Many master filmmakers tried their hands at 3D this year, and if Spielberg is number one, then Scorsese is definitely a close second.  I'm still on the fence with 3D for all the obvious reasons (cost, brightness, you have to wear glasses, the inferrence that a "normal" "2D" movie is lacking something), but these two filmmakers have demonstrated what is possible.  The key, as Spielberg showed us, is basically to make a fantastic, beautiful film, that just happens to be in 3D.  It shouldn't distract.  And despite how counter-intuitive it might seem to make a comic strip 3D, bringing something "2D" like Tintin to life works.  Scorsese's application of it is interesting in an entirely different way.  While most of HUGO could work perfectly viewed non-3D, it was absolutely fascinating to see the real Méliès and Lumière Bros. films from the late 1890s brought to life in colour and 3D (A Train Entering the Station in 3D might emulate for some how an audience allegedly reacted in 1895).  It was a staggering, stunning, reach across a century of film, tying us to them, akin, to me, of that mindblowing transition in Kubrick's 2001 from prehistoric bone to satellite--you know the one.  If Spielberg's film is a tribute to Saturday afternoon adventure serial nostalgia (and possibly recompense for INDIANA JONES 4), then Scorsese's film is an ode to film, all films, especially the origins.  Scorsese is not only paying homage to this pioneers, but also bowing deeply in respect to all who have come before him, after him, and have ever been touched by the magic of cinema.  The sequence in the library where Hugo and Isabelle review the previous years of film history gave me goosebumps.  I'm serious!  Seeing Buster Keaton in 3D was too much to handle!  In a good way.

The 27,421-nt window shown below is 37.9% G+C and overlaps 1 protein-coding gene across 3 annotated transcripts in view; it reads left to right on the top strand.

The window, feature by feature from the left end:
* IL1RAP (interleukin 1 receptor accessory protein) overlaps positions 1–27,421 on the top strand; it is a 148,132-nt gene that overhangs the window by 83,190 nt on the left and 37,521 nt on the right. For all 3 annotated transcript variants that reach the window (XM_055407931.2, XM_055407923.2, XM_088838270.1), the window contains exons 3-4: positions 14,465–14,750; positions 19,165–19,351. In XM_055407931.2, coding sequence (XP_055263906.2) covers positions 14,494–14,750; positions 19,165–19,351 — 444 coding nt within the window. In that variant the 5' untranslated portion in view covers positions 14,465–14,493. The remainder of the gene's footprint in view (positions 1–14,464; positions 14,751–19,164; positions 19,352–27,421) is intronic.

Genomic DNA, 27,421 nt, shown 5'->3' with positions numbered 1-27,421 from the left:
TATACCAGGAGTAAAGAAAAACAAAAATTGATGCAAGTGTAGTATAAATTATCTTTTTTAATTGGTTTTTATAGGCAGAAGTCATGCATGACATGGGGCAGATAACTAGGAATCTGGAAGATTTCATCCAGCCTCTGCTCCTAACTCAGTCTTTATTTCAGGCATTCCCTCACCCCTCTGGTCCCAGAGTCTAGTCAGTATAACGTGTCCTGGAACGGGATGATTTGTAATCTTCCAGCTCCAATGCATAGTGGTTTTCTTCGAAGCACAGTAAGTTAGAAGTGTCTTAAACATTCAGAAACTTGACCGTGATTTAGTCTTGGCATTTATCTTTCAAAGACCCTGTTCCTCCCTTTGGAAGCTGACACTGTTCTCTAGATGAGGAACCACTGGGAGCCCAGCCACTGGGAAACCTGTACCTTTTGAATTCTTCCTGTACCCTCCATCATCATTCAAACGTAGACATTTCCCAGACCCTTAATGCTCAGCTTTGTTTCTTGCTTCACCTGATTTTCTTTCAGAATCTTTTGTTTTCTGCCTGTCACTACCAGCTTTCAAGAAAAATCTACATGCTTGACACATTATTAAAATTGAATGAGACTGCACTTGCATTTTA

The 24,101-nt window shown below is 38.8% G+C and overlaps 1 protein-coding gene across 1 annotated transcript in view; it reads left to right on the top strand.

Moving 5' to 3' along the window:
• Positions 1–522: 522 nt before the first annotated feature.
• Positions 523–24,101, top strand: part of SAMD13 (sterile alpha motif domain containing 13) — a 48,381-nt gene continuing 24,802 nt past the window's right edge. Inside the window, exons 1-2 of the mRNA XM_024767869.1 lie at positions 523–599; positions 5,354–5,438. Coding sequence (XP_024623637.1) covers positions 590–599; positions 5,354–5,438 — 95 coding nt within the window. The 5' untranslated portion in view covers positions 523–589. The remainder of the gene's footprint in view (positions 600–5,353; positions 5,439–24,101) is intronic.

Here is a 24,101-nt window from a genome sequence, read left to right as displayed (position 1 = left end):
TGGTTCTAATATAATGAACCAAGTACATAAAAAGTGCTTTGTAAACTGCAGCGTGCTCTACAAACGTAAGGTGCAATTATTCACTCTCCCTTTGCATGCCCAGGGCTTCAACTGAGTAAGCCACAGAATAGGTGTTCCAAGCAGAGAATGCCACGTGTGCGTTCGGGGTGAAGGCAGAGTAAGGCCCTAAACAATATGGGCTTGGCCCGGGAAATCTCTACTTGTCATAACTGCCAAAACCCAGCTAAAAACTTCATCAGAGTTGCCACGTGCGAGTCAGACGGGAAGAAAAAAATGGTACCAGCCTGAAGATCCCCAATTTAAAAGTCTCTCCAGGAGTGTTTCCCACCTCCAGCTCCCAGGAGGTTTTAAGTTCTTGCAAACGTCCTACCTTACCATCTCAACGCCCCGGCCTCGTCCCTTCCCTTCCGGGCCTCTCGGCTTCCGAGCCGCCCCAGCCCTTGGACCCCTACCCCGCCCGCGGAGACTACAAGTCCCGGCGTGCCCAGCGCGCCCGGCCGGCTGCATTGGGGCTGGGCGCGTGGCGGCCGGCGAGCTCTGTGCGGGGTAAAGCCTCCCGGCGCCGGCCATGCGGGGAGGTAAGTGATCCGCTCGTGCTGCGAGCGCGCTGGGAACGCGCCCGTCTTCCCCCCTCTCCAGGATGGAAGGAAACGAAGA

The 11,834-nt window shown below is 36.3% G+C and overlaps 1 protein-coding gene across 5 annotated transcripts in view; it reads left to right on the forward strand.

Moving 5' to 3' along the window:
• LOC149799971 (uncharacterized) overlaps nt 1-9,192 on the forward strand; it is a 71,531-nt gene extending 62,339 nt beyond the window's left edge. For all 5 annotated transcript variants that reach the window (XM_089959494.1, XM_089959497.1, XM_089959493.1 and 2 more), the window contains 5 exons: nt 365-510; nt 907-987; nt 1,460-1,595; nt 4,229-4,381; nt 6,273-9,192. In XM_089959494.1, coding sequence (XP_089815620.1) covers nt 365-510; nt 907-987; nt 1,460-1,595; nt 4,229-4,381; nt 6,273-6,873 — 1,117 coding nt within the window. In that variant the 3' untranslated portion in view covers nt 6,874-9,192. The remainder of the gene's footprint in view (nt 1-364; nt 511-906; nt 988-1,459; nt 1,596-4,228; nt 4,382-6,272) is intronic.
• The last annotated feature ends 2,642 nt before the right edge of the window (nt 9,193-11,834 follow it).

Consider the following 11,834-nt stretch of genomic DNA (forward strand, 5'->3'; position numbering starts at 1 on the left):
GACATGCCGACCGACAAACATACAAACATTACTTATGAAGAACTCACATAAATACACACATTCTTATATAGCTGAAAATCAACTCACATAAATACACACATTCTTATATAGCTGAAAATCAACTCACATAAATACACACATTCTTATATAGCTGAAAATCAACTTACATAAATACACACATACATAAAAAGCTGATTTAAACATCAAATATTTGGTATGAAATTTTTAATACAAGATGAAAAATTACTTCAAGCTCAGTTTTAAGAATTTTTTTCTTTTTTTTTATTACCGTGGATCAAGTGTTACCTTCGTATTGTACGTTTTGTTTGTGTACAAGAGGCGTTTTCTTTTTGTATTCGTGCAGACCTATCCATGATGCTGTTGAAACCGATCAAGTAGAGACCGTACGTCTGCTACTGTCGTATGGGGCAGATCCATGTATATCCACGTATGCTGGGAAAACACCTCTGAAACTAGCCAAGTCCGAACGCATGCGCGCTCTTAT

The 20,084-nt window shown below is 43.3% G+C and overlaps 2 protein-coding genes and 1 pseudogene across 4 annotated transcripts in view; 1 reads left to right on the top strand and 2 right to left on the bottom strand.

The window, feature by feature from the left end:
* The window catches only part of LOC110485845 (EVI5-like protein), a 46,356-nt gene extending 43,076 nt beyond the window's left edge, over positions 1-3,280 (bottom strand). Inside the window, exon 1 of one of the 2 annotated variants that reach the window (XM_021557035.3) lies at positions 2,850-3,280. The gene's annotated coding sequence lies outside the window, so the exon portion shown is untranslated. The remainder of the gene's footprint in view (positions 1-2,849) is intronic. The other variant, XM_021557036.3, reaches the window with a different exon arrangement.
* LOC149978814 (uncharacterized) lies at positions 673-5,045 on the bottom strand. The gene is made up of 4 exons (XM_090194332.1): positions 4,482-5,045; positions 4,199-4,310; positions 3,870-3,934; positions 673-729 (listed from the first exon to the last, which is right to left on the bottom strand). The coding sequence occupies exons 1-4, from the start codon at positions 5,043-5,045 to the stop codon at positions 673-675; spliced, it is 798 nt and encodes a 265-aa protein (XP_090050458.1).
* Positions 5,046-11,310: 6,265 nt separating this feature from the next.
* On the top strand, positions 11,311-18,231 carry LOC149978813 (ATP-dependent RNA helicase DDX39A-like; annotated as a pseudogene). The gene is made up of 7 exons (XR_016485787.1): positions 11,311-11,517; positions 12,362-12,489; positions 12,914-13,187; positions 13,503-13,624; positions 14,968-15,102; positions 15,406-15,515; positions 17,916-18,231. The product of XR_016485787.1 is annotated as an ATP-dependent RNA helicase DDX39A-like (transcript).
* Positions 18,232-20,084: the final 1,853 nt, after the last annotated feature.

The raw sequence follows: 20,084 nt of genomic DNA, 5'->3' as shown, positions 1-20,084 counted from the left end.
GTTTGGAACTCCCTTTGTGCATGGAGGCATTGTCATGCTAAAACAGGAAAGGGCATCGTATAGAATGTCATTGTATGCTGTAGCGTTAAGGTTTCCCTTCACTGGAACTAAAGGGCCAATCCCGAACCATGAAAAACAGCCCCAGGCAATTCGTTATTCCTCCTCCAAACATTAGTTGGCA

dir. Joe Wright

I had a feeling I would like this film, but I must say it really exceeded any expectations I had!  As I wrote in my blurb about this earlier this year, the action movie world is overrun with protagonists on the run who can do everything and outsmart everyone (Jason Bourne, Ethan Hunt, Batman even), but HANNA was smart and original.  I found parts to be very reminiscent of Tom Tykwer's RUN LOLA RUN, and Wright's direction was fresh and exciting in a genre that is oversaturated with cliche and convention.  Saoirse Ronan as the pale but capable character of title was wonderful, and the strong supporting cast of Eric Bana as her secret agent father, Cate Blanchette as a CIA black-ops woman (channeling George W. Bush--I know, but it works!), and many other familiar faces: Jason Flemyng, Tom Hollander, Olivia Williams.  I also loved the Chemical Brothers' soundtrack which drove the film across continents and through subway stations and cargo ports.  Highly recommended.  Local fun-fact: the script was written by Seth Lochhead, a Nanaimo native and VFS student.